This simple quote was taken out of context and made news headlines around the world.

What was a little misleading in the study was that the statistics of eating high protein diets flipped once the subjects were over the age of 65. Here it was shown that a diet high in protein actually lowered the risk of death from any cause by nearly 30%!

The most important finding from the studies that was largely under-reported by mainstream media, was that all of the conclusions drawn, fell short when the protein was derived from plant sources. In other words, if you derive your dietary protein from plants, none of these findings were applicable.

Getting protein from plant sources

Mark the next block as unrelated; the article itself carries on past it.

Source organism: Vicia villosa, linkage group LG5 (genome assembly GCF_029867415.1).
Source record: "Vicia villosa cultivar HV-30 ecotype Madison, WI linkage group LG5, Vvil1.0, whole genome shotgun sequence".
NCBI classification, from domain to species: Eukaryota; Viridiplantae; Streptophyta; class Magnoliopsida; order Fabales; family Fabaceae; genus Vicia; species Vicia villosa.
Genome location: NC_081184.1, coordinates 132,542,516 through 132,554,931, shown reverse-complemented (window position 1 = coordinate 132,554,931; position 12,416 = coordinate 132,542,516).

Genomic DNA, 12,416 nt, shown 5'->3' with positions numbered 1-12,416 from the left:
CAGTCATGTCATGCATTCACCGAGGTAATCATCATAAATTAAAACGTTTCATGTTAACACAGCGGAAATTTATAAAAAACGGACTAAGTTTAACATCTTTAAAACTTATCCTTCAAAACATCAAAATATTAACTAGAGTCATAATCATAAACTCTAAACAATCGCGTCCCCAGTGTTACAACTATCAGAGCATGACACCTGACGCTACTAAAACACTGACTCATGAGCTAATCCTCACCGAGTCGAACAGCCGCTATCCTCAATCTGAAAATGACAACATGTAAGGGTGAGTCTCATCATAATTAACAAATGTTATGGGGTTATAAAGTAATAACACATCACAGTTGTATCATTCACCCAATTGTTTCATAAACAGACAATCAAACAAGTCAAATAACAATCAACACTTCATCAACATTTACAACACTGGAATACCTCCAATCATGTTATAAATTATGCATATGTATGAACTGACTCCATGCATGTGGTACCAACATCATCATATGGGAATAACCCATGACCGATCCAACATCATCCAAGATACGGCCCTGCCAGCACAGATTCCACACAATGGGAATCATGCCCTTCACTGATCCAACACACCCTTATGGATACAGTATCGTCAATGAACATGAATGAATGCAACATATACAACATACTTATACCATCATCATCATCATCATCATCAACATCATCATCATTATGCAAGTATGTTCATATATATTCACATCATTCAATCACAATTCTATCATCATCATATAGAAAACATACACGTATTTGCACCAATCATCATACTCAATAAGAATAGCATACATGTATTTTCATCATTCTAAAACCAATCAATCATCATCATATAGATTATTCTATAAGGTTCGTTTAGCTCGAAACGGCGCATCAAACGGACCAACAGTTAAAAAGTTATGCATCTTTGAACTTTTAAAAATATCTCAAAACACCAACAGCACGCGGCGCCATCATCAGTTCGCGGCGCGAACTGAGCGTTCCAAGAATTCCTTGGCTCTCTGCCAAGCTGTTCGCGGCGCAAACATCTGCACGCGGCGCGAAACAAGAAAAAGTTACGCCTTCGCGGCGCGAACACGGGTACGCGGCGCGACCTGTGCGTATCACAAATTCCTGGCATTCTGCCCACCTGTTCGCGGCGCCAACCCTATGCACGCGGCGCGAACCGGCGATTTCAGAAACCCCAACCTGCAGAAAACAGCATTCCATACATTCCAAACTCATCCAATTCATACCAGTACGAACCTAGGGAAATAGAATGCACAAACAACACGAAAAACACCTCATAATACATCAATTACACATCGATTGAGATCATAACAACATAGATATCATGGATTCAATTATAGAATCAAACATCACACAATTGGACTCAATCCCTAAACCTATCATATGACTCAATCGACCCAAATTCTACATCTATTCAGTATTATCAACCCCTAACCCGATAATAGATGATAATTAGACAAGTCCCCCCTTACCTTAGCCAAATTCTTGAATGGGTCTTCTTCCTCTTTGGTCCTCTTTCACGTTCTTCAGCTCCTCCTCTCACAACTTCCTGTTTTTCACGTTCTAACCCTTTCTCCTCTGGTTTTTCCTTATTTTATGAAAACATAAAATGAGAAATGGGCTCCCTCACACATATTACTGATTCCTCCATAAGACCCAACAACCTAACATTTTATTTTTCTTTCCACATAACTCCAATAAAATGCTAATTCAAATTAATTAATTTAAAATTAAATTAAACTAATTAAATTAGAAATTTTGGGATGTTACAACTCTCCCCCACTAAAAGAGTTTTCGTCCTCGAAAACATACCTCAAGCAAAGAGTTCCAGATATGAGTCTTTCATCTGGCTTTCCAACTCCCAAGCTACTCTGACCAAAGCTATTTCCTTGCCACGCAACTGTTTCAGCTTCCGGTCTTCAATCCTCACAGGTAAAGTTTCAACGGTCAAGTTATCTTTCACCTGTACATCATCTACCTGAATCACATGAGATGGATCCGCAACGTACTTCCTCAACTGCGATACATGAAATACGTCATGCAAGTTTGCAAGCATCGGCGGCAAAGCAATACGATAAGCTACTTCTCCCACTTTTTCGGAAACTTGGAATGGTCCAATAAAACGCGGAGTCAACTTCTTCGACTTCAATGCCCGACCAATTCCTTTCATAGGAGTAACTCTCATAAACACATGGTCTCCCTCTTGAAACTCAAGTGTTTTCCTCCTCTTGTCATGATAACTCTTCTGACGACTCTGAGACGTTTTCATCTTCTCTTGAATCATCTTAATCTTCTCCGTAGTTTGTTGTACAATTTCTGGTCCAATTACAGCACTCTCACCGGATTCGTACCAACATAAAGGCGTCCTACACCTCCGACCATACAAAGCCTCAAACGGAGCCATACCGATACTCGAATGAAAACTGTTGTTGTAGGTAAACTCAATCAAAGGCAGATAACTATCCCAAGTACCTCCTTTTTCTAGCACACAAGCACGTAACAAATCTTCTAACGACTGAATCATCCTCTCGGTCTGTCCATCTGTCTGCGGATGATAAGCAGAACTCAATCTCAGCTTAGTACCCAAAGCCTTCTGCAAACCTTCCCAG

Plant-based sources with the highest protein content are beans, sunflower seeds, cauliflower, asparagus, spinach, broccoli, quinoa, nuts (most notably peanuts and almonds), peas and lentils. The breakdown of per 100 gram serving is as follows: beans will yield approximately 22 g of protein, sunflower seeds 21 g, nuts (peanuts 26 g, followed closely by almonds 21 g),  quinoa 14 g, spinach 2.9 g, broccoli 2.8 g, asparagus 2.2 g and cauliflower 1.9 g per 100 grams.

Not regarding the previous study, it is generally recommended by nutritionists that eating less meat is probably a healthy option. On top of this, focusing on obtaining protein from plant-sources has the other bonus that you get all the other goodness from plants including essential minerals and vitamins not necessarily obtained by diets consisting of largely meat.

Protein: How much do we need?